Blood pressure regulation and pathology

Touyz, R. M. (2014) Blood pressure regulation and pathology. In: Willis, M. S., Homeister, J. W. and Stone, J. R. (eds.) Cellular and Molecular Pathobiology of Cardiovascular Disease. Academic Press, pp. 257-275. ISBN 9780124052062 (doi:10.1016/B978-0-12-405206-2.00014-4)

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Hypertension affects ∼30% of the adult population worldwide. It is a major risk factor for many common chronic diseases, such as heart failure, myocardial infarction, stroke, and end-stage kidney disease. Although the exact cause of essential hypertension is elusive, it is well established that increased vascular resistance plays a major pathophysiological role in the development of hypertension. Vascular resistance is influenced by vascular tone and structural remodeling, regulated by complex interacting systems such as the renin–angiotensin system, the sympathetic nervous system, and the renal system. Since the early 2000s there have been many new advances in hypertension research including (1) new components of the renin–angiotensin system, (2) role of inflammation and oxidative stress, (3) involvement of the immune system, (4) interstitial salt as a regulator of sodium balance and (5) identification of Mendelian forms of blood pressure variation where rare gene mutations impart large effects on blood pressure. This chapter discusses physiological and molecular mechanisms of hypertension and highlights some new therapeutic approaches, including new drugs, vaccines, and devices.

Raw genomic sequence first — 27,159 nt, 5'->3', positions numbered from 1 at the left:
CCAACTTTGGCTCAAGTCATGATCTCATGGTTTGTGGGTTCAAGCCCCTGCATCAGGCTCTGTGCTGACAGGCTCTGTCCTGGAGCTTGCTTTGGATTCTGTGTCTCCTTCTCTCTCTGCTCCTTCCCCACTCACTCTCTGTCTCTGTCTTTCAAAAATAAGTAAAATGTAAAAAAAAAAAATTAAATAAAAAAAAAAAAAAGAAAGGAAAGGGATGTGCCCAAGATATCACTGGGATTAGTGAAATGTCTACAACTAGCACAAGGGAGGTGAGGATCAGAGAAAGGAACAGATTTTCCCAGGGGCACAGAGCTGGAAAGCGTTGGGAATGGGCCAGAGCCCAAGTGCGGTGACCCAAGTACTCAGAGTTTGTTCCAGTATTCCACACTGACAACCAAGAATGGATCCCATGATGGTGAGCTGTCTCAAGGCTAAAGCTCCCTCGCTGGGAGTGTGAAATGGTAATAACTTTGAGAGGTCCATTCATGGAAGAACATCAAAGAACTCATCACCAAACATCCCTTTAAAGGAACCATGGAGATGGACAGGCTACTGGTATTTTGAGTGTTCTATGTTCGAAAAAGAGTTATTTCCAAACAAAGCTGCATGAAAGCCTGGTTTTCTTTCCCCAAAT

Item Type:Book Sections
Glasgow Author(s) Enlighten ID:Touyz, Professor Rhian
Authors: Touyz, R. M.
College/School:College of Medical Veterinary and Life Sciences > Institute of Cardiovascular and Medical Sciences
Publisher:Academic Press

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